- 268,131 Views
- 1,418 Questions Answered
- Best of Web
The ballet, “The Rite of Spring”, was composed by Igor Stravinsky and originally choreographed by Vaslav Nijinsky. The ballet was created for Sergei Diaghilev’s Ballet Russe and was premiered in Paris in 1913. Both the music and choreography were so avante garde that a riot broke out at the premiere. Learn more about the ballet and how it has played a major role in ballet history through the links below.
NPR article on “Rite of Spring”
YouTube video of Nijinsky’s “Rite of Spring”
BBC movie “Riot at the Rite”
George Balanchine, a Georgian choreographer and founder of The New York City Ballet is known to be the father of “neoclassical ballet”. He became known for moving away from “story ballets” and focusing on movement as an expression of the music. He was one of the most famous choreographers of the 20th century, and his ballets are currently danced in almost every classical ballet company’s repertoire. Read more about his choreography and its place in ballets history here,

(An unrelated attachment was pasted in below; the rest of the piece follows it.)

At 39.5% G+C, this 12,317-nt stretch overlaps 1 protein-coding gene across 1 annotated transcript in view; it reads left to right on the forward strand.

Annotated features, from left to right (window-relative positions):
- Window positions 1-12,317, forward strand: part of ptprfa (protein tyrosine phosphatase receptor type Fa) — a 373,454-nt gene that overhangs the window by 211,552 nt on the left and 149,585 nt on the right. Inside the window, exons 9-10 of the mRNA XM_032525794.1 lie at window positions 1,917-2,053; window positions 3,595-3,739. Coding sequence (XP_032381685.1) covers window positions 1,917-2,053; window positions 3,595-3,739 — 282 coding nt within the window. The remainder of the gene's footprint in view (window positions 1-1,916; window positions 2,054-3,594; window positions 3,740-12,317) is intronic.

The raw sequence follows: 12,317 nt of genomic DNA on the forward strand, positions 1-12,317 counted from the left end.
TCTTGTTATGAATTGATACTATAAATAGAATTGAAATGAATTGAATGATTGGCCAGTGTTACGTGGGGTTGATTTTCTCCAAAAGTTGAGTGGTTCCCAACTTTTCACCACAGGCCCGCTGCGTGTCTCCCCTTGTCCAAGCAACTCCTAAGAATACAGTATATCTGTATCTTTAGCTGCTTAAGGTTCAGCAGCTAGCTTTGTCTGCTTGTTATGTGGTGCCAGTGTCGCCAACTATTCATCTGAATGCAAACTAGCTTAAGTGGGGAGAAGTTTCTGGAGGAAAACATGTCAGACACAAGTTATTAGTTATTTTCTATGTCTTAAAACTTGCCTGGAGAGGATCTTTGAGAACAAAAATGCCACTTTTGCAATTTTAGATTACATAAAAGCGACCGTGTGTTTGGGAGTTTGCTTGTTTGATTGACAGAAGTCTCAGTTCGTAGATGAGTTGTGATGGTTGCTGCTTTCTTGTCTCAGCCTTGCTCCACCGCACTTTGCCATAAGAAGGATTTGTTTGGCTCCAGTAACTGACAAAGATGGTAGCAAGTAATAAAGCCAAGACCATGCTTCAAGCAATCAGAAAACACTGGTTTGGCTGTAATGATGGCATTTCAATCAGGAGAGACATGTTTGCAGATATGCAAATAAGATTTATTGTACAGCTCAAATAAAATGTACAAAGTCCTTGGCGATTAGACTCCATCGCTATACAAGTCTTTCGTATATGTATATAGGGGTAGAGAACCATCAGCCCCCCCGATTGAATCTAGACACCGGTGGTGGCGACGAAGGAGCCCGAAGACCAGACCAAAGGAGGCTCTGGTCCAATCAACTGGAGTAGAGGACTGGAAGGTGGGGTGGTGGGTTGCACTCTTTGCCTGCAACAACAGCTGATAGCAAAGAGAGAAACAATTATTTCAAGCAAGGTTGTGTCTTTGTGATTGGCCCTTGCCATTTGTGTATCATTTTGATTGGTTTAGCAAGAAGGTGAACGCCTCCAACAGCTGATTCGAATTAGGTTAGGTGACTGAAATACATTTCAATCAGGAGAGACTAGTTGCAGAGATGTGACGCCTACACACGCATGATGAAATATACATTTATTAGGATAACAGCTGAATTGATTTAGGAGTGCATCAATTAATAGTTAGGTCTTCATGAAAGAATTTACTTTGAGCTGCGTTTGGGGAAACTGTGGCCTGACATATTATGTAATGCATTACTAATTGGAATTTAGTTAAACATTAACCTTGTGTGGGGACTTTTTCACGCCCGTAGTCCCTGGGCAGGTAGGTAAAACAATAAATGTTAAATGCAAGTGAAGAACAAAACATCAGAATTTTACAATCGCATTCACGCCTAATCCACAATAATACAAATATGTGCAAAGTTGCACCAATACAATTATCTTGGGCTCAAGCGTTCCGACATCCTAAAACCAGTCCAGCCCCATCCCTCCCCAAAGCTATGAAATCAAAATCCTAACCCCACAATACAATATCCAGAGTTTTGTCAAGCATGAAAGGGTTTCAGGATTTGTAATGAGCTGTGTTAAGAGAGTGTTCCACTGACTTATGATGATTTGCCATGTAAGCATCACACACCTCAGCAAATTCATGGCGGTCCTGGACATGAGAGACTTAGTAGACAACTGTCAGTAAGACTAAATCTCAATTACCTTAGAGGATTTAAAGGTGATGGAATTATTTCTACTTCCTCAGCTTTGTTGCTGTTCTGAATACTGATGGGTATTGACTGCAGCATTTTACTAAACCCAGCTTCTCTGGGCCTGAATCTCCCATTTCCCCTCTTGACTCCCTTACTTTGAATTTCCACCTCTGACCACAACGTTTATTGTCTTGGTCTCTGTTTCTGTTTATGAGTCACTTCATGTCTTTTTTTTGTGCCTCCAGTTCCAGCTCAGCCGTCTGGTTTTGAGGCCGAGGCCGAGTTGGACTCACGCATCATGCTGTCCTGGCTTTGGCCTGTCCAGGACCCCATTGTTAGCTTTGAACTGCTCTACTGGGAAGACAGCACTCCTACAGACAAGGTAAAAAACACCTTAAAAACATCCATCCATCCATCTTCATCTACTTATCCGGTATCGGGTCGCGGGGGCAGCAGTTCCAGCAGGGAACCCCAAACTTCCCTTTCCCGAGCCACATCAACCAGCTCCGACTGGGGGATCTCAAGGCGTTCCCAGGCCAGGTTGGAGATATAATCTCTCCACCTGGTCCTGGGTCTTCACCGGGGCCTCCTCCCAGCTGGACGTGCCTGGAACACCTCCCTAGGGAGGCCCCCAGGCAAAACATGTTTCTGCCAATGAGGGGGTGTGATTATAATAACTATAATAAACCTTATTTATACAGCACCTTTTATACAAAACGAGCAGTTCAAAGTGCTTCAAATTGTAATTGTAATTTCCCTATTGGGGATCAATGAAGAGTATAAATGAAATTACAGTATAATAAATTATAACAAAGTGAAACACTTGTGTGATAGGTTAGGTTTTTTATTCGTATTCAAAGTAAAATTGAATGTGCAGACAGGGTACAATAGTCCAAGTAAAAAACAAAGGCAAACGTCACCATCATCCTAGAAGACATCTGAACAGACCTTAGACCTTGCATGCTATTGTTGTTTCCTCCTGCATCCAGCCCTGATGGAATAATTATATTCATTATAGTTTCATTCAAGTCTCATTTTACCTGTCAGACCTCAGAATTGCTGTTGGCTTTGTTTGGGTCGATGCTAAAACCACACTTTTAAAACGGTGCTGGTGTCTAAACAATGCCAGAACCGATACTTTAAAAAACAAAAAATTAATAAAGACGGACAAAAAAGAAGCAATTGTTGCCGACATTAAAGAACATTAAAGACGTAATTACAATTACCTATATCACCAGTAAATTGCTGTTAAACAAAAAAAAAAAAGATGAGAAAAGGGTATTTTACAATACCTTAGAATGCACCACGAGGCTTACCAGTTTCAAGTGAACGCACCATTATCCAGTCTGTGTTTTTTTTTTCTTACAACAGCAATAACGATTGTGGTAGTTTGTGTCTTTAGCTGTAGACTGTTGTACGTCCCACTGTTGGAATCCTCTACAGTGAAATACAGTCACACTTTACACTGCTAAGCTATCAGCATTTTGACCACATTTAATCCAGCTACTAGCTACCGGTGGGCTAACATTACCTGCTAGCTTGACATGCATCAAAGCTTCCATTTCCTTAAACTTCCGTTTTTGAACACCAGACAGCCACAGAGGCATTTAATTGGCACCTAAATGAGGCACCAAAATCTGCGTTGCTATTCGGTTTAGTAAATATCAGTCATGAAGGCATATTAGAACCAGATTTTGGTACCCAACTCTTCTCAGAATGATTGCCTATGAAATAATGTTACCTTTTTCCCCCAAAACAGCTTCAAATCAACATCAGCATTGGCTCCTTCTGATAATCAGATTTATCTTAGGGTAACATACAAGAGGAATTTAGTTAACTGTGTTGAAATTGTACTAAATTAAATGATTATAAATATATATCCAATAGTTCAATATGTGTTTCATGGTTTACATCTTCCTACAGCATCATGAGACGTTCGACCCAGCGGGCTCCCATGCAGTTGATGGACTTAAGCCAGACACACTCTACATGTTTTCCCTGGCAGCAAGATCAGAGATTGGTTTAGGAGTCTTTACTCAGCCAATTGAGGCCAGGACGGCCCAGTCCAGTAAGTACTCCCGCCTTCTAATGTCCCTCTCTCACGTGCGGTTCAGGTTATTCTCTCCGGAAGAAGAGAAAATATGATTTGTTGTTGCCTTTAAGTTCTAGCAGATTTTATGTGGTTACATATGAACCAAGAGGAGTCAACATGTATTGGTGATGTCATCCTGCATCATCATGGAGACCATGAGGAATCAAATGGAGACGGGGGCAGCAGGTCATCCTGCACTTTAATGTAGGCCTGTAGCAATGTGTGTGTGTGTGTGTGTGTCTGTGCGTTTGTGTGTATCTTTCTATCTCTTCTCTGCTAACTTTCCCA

George Balanchine foundation Video Archives
The Boston Ballet, founded in 1963 by E. Virginia Williams is a ballet company dedicated to honoring the rich history of classical ballet and continuing to explore the future of ballet as an art form. Under the direction of Mikko Nissinen, Boston Ballet has undertaken many new creations by emerging choreographers and has understood the importance of creating an environment conducive to sustaining and exploring the art of ballet. Read more about Boston Ballet and its dedication to all styles of ballet here,
Jiri Kylian is a Czech contemporary dance choreographer, and former director of Netherlands Dance Theatre. His works have been instrumental in opening my mind to new ways of contemporary dance movement. In the “creations” section, look at “Symphony of Psalms”, “Petite Mort”, and “Tar and Feathers”, to see an evolution of his movement.
The book, Apollo’s Angels: A History of Ballet, by Jennifer Homans (2011) is an extremely informative book about the history of dance. I find the Epilogue very intriguing and thought provoking. Homans discusses the current state of ballet as an art form and asks the question “Is ballet dying”?
I often find words cannot express my feelings as strongly as I want, and I believe this is why I dance. There are some things that can’t be said, they need to be felt. So I leave you with these two quotes to think about.
“There are times when the simple dignity of movement can fulfill the function of a volume of words” -Doris Humphrey
“If I could say with words what my dances express, I wouldn’t have a reason to dance” -Mary Wigman